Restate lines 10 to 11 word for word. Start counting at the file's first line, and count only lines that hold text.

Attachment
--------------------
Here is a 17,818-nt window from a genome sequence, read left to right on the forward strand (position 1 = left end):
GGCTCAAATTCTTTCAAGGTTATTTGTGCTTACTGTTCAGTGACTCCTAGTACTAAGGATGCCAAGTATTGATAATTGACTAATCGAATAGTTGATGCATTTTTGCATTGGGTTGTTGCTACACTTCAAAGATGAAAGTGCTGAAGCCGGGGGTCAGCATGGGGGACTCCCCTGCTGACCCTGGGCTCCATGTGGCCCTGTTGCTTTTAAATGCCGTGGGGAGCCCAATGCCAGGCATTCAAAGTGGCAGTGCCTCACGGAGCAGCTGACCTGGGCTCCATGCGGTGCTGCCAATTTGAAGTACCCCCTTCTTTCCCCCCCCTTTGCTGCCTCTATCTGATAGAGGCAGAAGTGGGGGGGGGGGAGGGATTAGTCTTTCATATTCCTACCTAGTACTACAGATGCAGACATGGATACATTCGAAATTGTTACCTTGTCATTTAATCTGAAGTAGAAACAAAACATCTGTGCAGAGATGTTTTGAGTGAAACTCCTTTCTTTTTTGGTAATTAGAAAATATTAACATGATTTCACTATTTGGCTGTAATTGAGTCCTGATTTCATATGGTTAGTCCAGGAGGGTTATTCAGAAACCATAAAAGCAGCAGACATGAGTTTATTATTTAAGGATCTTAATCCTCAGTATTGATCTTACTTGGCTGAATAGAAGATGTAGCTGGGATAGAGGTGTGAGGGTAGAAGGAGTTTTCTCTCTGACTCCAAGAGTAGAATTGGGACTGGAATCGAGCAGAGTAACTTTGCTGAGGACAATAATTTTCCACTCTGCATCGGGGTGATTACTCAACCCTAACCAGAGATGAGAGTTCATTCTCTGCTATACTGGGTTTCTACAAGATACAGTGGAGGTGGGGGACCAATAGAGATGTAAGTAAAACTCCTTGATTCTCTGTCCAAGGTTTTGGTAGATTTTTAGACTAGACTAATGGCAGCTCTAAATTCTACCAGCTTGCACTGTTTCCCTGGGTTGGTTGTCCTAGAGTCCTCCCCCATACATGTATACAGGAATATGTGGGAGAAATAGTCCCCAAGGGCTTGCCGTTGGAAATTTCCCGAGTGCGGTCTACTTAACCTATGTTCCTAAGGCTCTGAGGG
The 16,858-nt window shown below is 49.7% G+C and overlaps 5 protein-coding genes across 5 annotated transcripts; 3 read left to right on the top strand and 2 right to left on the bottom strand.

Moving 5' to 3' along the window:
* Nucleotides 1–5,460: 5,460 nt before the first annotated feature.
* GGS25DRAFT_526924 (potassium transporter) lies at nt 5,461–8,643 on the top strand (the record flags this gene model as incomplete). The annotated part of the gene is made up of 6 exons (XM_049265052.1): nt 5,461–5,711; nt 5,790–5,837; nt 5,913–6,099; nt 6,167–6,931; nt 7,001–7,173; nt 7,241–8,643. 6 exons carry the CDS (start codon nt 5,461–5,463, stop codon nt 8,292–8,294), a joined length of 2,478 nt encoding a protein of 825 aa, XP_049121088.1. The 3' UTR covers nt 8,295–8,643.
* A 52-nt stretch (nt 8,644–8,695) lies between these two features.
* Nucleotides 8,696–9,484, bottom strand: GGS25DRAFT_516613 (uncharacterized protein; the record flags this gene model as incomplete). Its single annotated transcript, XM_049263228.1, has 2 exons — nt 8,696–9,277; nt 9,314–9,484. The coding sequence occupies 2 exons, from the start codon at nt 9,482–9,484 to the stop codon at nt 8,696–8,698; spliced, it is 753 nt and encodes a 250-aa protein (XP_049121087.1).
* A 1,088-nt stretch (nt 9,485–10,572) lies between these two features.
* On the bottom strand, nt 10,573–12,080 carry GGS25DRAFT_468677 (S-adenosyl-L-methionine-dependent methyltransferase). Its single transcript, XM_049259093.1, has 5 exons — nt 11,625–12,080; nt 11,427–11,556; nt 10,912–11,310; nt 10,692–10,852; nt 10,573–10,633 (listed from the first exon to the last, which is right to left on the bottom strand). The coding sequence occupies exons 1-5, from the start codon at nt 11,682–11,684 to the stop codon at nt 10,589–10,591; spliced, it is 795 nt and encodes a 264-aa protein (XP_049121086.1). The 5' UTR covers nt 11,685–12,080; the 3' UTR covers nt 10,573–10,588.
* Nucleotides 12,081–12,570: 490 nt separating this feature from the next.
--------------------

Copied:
* On the bottom strand, nt 10,573–12,080 carry GGS25DRAFT_468677 (S-adenosyl-L-methionine-dependent methyltransferase). Its single transcript, XM_049259093.1, has 5 exons — nt 11,625–12,080; nt 11,427–11,556; nt 10,912–11,310; nt 10,692–10,852; nt 10,573–10,633 (listed from the first exon to the last, which is right to left on the bottom strand). The coding sequence occupies exons 1-5, from the start codon at nt 11,682–11,684 to the stop codon at nt 10,589–10,591; spliced, it is 795 nt and encodes a 264-aa protein (XP_049121086.1). The 5' UTR covers nt 11,685–12,080; the 3' UTR covers nt 10,573–10,588.
* Nucleotides 12,081–12,570: 490 nt separating this feature from the next.